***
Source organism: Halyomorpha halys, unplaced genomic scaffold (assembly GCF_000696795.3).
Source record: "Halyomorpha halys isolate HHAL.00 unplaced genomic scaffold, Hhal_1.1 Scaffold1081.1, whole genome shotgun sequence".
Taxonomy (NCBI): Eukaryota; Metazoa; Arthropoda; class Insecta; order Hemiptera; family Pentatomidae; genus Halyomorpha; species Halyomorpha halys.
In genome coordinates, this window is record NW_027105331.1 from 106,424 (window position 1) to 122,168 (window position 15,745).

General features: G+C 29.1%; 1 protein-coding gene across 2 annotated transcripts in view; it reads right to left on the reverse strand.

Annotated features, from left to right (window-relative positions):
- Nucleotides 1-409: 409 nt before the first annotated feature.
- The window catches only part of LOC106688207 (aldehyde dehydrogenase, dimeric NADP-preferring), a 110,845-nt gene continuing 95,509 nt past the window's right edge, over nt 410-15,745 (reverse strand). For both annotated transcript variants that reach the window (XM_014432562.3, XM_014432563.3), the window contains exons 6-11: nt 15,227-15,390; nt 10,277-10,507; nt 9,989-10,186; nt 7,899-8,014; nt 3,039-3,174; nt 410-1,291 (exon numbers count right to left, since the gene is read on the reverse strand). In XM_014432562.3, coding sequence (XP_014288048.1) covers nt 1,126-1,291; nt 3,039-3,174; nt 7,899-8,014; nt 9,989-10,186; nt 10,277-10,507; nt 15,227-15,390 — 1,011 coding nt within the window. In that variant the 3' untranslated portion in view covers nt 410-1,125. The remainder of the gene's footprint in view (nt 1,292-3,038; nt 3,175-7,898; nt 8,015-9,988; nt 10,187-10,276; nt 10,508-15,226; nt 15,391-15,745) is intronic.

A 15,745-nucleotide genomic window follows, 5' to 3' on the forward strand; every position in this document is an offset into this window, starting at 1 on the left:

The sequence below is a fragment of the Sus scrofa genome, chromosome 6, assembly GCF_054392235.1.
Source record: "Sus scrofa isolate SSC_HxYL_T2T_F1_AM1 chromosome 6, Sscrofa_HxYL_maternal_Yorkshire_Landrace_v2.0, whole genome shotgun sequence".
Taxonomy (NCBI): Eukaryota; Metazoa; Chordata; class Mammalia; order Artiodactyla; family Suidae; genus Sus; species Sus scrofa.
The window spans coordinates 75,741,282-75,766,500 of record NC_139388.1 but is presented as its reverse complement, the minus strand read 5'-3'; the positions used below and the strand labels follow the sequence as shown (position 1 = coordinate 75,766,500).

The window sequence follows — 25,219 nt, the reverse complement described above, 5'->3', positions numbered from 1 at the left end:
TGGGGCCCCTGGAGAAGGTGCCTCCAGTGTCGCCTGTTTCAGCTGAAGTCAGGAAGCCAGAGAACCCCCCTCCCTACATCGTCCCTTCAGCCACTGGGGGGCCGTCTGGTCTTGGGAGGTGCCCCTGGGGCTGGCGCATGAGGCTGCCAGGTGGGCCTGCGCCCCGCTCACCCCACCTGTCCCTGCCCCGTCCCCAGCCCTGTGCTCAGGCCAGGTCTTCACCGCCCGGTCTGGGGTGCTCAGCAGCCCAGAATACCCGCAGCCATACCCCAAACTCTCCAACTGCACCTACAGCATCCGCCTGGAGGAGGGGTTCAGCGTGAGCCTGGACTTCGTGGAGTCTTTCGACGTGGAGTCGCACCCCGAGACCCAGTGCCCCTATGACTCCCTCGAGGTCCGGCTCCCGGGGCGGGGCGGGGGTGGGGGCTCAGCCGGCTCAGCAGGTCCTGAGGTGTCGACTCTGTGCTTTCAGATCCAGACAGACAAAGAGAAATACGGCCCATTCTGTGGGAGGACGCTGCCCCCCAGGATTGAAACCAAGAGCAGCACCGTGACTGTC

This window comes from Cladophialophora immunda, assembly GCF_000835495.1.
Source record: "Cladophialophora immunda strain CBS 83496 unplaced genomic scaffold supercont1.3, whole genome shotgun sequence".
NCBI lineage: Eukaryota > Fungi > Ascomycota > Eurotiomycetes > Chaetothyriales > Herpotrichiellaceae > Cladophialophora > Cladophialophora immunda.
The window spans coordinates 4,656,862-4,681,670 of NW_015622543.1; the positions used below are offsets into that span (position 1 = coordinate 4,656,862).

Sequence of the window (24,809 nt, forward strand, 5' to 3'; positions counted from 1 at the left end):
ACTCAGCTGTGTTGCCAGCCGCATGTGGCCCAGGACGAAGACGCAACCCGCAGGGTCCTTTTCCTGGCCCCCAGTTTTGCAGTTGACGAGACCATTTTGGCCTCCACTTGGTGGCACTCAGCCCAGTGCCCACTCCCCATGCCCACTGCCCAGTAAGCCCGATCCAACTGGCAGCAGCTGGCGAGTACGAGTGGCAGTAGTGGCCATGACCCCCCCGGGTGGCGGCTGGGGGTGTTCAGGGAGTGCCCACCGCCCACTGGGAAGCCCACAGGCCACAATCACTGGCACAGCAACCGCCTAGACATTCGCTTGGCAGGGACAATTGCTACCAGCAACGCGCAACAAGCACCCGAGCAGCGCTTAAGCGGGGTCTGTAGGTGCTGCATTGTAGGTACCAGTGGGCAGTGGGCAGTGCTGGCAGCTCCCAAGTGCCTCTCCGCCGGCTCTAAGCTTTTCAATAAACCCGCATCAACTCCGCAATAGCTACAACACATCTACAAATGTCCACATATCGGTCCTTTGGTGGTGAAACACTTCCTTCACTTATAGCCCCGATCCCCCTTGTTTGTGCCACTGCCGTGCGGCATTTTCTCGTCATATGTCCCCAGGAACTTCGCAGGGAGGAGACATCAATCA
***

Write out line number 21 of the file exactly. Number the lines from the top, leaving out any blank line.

ACTCAGCTGTGTTGCCAGCCGCATGTGGCCCAGGACGAAGACGCAACCCGCAGGGTCCTTTTCCTGGCCCCCAGTTTTGCAGTTGACGAGACCATTTTGGCCTCCACTTGGTGGCACTCAGCCCAGTGCCCACTCCCCATGCCCACTGCCCAGTAAGCCCGATCCAACTGGCAGCAGCTGGCGAGTACGAGTGGCAGTAGTGGCCATGACCCCCCCGGGTGGCGGCTGGGGGTGTTCAGGGAGTGCCCACCGCCCACTGGGAAGCCCACAGGCCACAATCACTGGCACAGCAACCGCCTAGACATTCGCTTGGCAGGGACAATTGCTACCAGCAACGCGCAACAAGCACCCGAGCAGCGCTTAAGCGGGGTCTGTAGGTGCTGCATTGTAGGTACCAGTGGGCAGTGGGCAGTGCTGGCAGCTCCCAAGTGCCTCTCCGCCGGCTCTAAGCTTTTCAATAAACCCGCATCAACTCCGCAATAGCTACAACACATCTACAAATGTCCACATATCGGTCCTTTGGTGGTGAAACACTTCCTTCACTTATAGCCCCGATCCCCCTTGTTTGTGCCACTGCCGTGCGGCATTTTCTCGTCATATGTCCCCAGGAACTTCGCAGGGAGGAGACATCAATCA